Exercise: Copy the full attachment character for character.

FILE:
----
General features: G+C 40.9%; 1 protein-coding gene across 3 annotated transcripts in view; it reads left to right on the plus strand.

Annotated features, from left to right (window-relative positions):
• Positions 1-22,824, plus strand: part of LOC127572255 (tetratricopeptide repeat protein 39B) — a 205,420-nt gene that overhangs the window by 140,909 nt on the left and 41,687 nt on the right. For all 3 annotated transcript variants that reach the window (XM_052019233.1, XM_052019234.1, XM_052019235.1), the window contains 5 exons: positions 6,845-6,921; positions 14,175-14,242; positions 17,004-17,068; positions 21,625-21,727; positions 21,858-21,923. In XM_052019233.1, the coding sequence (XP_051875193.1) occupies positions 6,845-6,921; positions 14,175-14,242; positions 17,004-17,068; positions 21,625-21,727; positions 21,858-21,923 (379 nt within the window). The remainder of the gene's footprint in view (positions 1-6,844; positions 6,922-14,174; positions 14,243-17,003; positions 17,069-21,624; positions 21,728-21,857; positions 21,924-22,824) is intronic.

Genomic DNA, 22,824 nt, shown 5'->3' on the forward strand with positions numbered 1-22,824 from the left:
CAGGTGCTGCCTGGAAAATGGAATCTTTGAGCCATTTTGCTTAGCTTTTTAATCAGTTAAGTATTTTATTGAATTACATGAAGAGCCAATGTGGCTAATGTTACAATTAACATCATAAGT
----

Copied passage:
General features: G+C 40.9%; 1 protein-coding gene across 3 annotated transcripts in view; it reads left to right on the plus strand.

Annotated features, from left to right (window-relative positions):
• Positions 1-22,824, plus strand: part of LOC127572255 (tetratricopeptide repeat protein 39B) — a 205,420-nt gene that overhangs the window by 140,909 nt on the left and 41,687 nt on the right. For all 3 annotated transcript variants that reach the window (XM_052019233.1, XM_052019234.1, XM_052019235.1), the window contains 5 exons: positions 6,845-6,921; positions 14,175-14,242; positions 17,004-17,068; positions 21,625-21,727; positions 21,858-21,923. In XM_052019233.1, the coding sequence (XP_051875193.1) occupies positions 6,845-6,921; positions 14,175-14,242; positions 17,004-17,068; positions 21,625-21,727; positions 21,858-21,923 (379 nt within the window). The remainder of the gene's footprint in view (positions 1-6,844; positions 6,922-14,174; positions 14,243-17,003; positions 17,069-21,624; positions 21,728-21,857; positions 21,924-22,824) is intronic.

Genomic DNA, 22,824 nt, shown 5'->3' on the forward strand with positions numbered 1-22,824 from the left:
CAGGTGCTGCCTGGAAAATGGAATCTTTGAGCCATTTTGCTTAGCTTTTTAATCAGTTAAGTATTTTATTGAATTACATGAAGAGCCAATGTGGCTAATGTTACAATTAACATCATAAGT